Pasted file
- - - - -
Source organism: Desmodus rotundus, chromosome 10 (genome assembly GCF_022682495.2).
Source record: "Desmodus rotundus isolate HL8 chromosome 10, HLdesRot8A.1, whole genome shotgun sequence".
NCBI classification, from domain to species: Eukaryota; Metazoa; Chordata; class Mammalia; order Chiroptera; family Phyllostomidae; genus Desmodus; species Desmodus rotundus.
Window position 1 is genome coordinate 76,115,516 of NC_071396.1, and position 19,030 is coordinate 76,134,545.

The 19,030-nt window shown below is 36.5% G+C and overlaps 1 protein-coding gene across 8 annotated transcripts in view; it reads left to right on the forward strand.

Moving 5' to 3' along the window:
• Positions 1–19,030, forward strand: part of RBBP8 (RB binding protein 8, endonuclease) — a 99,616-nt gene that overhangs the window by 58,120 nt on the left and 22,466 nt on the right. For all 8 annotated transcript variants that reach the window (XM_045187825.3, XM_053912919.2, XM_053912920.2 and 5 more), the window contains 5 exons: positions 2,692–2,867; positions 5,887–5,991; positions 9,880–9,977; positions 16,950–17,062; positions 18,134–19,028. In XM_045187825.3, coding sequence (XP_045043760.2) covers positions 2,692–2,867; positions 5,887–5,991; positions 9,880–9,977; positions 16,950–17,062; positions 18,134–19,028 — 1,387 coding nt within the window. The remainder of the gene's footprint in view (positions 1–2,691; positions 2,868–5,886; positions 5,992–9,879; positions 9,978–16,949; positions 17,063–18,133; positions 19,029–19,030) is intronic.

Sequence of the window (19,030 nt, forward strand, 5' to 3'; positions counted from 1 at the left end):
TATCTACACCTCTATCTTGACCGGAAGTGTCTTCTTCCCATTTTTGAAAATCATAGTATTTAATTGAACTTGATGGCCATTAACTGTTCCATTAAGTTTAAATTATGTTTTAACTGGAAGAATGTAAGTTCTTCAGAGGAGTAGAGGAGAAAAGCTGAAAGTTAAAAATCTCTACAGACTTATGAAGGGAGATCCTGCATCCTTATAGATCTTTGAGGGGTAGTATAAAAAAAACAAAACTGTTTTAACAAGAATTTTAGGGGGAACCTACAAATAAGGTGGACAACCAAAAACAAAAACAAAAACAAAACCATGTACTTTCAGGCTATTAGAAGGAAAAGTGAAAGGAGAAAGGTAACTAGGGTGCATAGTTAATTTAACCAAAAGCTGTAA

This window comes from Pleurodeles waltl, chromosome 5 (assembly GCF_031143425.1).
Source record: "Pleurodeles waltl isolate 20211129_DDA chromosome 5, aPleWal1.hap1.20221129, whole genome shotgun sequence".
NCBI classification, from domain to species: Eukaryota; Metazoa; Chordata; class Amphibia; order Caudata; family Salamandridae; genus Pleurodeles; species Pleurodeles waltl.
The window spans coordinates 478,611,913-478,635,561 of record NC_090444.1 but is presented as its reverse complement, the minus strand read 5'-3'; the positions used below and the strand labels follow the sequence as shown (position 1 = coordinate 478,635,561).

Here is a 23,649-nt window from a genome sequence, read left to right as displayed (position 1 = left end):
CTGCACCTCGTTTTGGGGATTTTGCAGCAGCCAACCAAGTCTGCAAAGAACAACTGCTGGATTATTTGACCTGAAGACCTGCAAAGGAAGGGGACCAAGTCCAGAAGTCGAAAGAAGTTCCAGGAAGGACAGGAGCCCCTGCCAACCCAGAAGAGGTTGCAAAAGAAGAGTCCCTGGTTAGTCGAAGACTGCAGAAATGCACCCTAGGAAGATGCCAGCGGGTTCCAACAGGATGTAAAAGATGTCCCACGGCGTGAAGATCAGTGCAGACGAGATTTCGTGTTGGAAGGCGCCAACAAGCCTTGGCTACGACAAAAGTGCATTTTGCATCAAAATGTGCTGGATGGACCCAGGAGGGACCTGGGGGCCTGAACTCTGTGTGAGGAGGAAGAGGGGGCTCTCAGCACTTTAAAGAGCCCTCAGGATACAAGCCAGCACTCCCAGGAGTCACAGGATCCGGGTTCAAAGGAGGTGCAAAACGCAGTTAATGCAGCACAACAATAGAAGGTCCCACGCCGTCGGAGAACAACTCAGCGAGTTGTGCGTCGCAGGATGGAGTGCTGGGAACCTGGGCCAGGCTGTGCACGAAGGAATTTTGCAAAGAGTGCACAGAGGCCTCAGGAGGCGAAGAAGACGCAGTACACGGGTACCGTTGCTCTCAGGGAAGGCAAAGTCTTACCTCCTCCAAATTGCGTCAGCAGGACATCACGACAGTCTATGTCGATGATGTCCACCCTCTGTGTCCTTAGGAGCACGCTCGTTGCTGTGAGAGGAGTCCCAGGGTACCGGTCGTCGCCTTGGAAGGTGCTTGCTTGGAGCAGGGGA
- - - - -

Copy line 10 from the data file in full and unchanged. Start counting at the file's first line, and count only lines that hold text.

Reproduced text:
This window comes from Pleurodeles waltl, chromosome 5 (assembly GCF_031143425.1).